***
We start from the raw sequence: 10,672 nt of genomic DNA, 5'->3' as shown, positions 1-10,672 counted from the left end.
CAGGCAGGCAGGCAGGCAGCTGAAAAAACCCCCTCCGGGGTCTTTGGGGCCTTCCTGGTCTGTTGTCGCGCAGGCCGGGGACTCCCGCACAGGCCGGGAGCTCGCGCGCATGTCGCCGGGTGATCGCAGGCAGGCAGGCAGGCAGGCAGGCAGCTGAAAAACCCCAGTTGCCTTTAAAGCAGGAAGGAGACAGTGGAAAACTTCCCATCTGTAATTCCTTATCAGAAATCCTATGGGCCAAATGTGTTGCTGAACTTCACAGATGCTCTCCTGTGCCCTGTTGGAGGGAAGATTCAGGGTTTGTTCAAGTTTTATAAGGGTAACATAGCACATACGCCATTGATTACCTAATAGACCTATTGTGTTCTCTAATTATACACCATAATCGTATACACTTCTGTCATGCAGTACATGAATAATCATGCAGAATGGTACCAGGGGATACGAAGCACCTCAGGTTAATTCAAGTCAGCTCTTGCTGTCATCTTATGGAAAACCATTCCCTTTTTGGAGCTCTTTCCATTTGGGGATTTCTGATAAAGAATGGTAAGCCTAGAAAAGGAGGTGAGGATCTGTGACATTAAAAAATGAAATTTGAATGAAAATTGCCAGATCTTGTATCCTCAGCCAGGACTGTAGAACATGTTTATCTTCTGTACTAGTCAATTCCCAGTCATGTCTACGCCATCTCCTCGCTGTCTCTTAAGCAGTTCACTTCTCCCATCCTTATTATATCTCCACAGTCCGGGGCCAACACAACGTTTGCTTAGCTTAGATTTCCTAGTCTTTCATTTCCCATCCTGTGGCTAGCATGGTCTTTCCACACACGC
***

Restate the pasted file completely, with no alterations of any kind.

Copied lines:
We start from the raw sequence: 10,672 nt of genomic DNA, 5'->3' as shown, positions 1-10,672 counted from the left end.
CAGGCAGGCAGGCAGGCAGCTGAAAAAACCCCCTCCGGGGTCTTTGGGGCCTTCCTGGTCTGTTGTCGCGCAGGCCGGGGACTCCCGCACAGGCCGGGAGCTCGCGCGCATGTCGCCGGGTGATCGCAGGCAGGCAGGCAGGCAGGCAGGCAGCTGAAAAACCCCAGTTGCCTTTAAAGCAGGAAGGAGACAGTGGAAAACTTCCCATCTGTAATTCCTTATCAGAAATCCTATGGGCCAAATGTGTTGCTGAACTTCACAGATGCTCTCCTGTGCCCTGTTGGAGGGAAGATTCAGGGTTTGTTCAAGTTTTATAAGGGTAACATAGCACATACGCCATTGATTACCTAATAGACCTATTGTGTTCTCTAATTATACACCATAATCGTATACACTTCTGTCATGCAGTACATGAATAATCATGCAGAATGGTACCAGGGGATACGAAGCACCTCAGGTTAATTCAAGTCAGCTCTTGCTGTCATCTTATGGAAAACCATTCCCTTTTTGGAGCTCTTTCCATTTGGGGATTTCTGATAAAGAATGGTAAGCCTAGAAAAGGAGGTGAGGATCTGTGACATTAAAAAATGAAATTTGAATGAAAATTGCCAGATCTTGTATCCTCAGCCAGGACTGTAGAACATGTTTATCTTCTGTACTAGTCAATTCCCAGTCATGTCTACGCCATCTCCTCGCTGTCTCTTAAGCAGTTCACTTCTCCCATCCTTATTATATCTCCACAGTCCGGGGCCAACACAACGTTTGCTTAGCTTAGATTTCCTAGTCTTTCATTTCCCATCCTGTGGCTAGCATGGTCTTTCCACACACGC